This was three times what was first thought to be the case. Former Yahoo CEO Marissa Mayer was also wheeled out in front of the US Congress (this is serious business) and said that the company only found out about the breach in 2016, when it reported that 1 billion accounts were hacked.
The company still doesn’t know who was responsible.
National Security Agency
This one might have passed you by but if you’re not familiar with it, it’s worth a read. The National Security Agency or simply the NSA as it’s more widely known is responsible for spying on other countries and mass surveillance if its own citizens, though this facet of its operations doesn’t make it into glossy recruitment brochures (see Edward Snowden).
Like any good spy agency it has an arsenal of cyber tools for hacking into foreign banks, infrastructure, government departments, your bomb making granny; the usual stuff. However, rather embarrassingly a shadowy group of hackers calling themselves the Shadow Brokers leaked a suite of hacking tools widely believed to belong to the NSA.
These tools were then used in some of the year's biggest global cyberattacks, including WannaCry. Whoops.
In 2016, hackers stole the data of 57 million Uber customers and the company paid the hackers $100,000 to cover it up. The breach wasn't made public until this November, when it was revealed by new Uber CEO Dara Khosrowshahi.
57 million may seem like peanuts when compared to Yahoo’s mega data breach but this was a lot of personal information and most upright people were equally shocked at Uber trying to cover up the hack with a payment.
However, it turns out Uber was also playing on the other side of the fence too. A former member of Uber's security team, Ric Jacobs, recently revealed details about a secretive unit within Uber. This was dedicated to stealing trade secrets, spying on competitors, using self-destructing messages and dodging government regulators. Whatever happened to corporate integrity or has it always been a bit of myth?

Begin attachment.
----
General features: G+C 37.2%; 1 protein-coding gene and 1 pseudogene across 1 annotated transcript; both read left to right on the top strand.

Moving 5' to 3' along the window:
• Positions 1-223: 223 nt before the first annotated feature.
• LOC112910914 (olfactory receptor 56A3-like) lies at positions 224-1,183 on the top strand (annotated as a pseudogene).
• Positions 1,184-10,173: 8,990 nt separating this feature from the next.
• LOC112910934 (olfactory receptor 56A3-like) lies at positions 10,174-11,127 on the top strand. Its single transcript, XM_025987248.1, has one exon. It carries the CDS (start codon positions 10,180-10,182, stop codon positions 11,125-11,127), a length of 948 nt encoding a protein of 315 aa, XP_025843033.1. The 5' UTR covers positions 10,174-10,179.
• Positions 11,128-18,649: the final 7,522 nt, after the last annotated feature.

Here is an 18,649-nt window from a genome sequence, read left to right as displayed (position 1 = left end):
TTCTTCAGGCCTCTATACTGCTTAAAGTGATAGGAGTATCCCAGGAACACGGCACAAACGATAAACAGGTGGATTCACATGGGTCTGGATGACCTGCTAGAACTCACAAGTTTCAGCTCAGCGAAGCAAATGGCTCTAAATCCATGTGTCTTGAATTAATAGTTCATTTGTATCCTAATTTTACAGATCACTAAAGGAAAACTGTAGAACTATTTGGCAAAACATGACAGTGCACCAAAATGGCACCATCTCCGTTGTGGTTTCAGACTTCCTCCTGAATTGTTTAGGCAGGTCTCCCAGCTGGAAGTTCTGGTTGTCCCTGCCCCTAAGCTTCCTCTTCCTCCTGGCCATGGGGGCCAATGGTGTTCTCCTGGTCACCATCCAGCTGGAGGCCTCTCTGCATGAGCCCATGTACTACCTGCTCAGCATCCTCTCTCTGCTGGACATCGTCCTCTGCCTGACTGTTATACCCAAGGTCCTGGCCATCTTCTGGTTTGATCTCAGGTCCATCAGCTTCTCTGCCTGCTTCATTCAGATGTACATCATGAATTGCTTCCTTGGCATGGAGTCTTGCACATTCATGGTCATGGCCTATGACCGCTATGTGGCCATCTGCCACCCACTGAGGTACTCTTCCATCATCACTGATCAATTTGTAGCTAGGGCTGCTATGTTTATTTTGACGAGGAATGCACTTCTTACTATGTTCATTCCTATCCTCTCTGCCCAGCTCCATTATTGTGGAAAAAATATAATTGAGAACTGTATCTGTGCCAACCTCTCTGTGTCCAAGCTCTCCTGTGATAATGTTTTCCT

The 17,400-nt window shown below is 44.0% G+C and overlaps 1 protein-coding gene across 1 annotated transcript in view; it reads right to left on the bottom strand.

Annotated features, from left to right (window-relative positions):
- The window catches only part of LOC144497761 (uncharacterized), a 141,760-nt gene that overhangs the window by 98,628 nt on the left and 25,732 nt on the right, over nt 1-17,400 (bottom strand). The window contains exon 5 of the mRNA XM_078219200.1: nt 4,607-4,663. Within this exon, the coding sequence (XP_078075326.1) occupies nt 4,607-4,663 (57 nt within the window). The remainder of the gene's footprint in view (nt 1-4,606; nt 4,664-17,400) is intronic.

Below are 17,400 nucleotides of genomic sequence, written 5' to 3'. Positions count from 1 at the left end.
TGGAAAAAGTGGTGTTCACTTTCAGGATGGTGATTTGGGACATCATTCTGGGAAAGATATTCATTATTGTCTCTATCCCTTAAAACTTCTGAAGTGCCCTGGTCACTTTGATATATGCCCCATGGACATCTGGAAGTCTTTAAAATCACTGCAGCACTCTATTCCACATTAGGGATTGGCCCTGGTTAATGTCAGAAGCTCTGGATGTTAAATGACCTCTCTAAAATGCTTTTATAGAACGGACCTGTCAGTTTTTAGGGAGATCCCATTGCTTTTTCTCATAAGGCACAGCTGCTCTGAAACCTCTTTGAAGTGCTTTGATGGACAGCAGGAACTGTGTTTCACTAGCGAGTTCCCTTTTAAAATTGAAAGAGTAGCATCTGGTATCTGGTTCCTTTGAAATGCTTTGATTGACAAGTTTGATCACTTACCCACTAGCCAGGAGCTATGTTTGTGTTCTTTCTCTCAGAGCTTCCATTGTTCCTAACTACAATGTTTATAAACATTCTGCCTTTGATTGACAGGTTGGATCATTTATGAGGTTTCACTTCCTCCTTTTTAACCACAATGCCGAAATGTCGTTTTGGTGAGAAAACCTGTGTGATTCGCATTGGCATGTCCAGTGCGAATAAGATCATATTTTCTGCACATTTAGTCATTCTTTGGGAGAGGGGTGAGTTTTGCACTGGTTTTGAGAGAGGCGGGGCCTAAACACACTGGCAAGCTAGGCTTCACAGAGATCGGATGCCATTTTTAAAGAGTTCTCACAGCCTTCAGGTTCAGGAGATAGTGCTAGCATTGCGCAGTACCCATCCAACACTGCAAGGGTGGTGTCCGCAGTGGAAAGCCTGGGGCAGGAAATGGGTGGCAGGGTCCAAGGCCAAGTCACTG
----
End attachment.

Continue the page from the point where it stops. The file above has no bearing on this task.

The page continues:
So what lies ahead?
These were just some of the headline cyber-attacks. There were many more that happened in 2017, far too numerous to mention and frankly enough to create a small library.
So what can we expect in 2018?
You don’t need to be a cyber Nostradamus to predict that the Internet of Things is going to get hit harder and more frequently including homes and industries such as airlines and car manufacturing, as the reliance on smart devices increases.
Smart devices face the same cybersecurity challenges as our desktop PCs laptops and smartphones. The only difference is smart devices are attached to real things in the real world.
If someone hacks a PC, personal data is at risk. But if someone hacks a robotic manufacturing arm that entire manufacturing line is at risk, if someone hacks a medical monitor a patient is at risk, if some hacks a smart lighting system that smart home is at risk.
Inevitably 2018 will no doubt play host to more digital mayhem just let’s hope it’s not carnage.